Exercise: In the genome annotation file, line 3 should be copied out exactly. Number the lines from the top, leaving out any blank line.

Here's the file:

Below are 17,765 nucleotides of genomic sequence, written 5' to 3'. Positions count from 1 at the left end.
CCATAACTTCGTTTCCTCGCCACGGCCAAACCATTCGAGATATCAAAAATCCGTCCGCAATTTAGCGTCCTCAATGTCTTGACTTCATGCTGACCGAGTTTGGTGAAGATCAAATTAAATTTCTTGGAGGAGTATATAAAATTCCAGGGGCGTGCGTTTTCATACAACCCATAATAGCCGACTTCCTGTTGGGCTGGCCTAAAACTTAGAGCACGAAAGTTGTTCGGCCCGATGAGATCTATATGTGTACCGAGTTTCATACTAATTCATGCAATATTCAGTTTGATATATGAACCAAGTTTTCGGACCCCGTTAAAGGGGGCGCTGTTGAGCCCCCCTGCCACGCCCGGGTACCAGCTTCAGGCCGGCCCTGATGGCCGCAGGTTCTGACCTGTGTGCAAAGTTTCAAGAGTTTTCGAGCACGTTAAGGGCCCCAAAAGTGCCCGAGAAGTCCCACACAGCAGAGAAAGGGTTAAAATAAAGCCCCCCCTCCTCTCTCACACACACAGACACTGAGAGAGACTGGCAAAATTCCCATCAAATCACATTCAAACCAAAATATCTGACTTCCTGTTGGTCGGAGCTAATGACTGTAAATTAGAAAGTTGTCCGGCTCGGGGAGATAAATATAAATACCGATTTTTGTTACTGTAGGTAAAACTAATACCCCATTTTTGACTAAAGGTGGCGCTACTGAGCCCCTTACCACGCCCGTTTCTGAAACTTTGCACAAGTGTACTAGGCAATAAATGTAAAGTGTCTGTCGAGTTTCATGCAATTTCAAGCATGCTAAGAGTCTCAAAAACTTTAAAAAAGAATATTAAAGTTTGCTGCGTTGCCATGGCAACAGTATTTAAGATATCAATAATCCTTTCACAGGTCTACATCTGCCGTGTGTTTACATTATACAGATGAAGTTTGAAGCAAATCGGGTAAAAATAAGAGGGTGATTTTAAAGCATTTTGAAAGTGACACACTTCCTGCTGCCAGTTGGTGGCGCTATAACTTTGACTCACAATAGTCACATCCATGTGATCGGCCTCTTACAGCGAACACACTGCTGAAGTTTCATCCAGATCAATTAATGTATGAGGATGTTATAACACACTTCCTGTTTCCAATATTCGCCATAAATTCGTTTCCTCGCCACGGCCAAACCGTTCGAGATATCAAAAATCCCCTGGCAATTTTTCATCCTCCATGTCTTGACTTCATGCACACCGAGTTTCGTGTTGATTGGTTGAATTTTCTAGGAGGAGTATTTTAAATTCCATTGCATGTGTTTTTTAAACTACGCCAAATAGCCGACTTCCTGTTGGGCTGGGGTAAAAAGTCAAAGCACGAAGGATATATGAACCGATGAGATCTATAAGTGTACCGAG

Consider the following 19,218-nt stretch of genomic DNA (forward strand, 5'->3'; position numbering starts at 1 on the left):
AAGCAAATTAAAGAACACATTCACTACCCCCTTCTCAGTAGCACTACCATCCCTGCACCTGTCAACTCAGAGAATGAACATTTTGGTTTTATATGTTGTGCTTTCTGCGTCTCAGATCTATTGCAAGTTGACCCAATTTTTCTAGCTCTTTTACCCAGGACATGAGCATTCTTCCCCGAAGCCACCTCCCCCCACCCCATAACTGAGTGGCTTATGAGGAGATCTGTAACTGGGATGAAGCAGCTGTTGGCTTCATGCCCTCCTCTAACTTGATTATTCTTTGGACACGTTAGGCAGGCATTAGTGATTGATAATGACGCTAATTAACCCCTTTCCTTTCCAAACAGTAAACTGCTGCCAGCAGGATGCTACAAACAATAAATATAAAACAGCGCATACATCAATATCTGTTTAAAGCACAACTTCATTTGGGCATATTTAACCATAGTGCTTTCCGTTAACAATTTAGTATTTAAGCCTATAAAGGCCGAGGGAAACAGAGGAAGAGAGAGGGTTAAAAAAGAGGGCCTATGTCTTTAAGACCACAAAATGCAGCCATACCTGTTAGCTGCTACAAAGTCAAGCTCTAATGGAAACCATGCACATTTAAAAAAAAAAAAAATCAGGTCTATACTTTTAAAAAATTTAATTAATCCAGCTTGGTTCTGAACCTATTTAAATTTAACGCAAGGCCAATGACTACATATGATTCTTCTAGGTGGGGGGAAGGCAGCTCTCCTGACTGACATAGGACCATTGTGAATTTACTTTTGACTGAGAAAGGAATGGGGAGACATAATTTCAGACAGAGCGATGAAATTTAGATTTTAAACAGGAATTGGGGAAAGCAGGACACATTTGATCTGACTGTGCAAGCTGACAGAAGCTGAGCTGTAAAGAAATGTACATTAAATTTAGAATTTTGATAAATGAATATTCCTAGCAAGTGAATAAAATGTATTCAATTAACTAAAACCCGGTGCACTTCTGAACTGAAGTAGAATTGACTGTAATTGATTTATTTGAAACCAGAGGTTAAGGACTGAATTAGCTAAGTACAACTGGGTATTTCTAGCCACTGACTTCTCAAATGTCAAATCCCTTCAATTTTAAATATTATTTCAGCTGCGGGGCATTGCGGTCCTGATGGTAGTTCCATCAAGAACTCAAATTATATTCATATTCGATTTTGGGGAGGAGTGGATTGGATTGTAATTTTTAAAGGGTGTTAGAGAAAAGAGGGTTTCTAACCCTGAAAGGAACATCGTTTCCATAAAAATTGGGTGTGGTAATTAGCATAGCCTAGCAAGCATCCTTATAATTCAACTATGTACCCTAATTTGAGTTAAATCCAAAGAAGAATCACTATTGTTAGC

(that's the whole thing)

Consider the following 19,218-nt stretch of genomic DNA (forward strand, 5'->3'; position numbering starts at 1 on the left):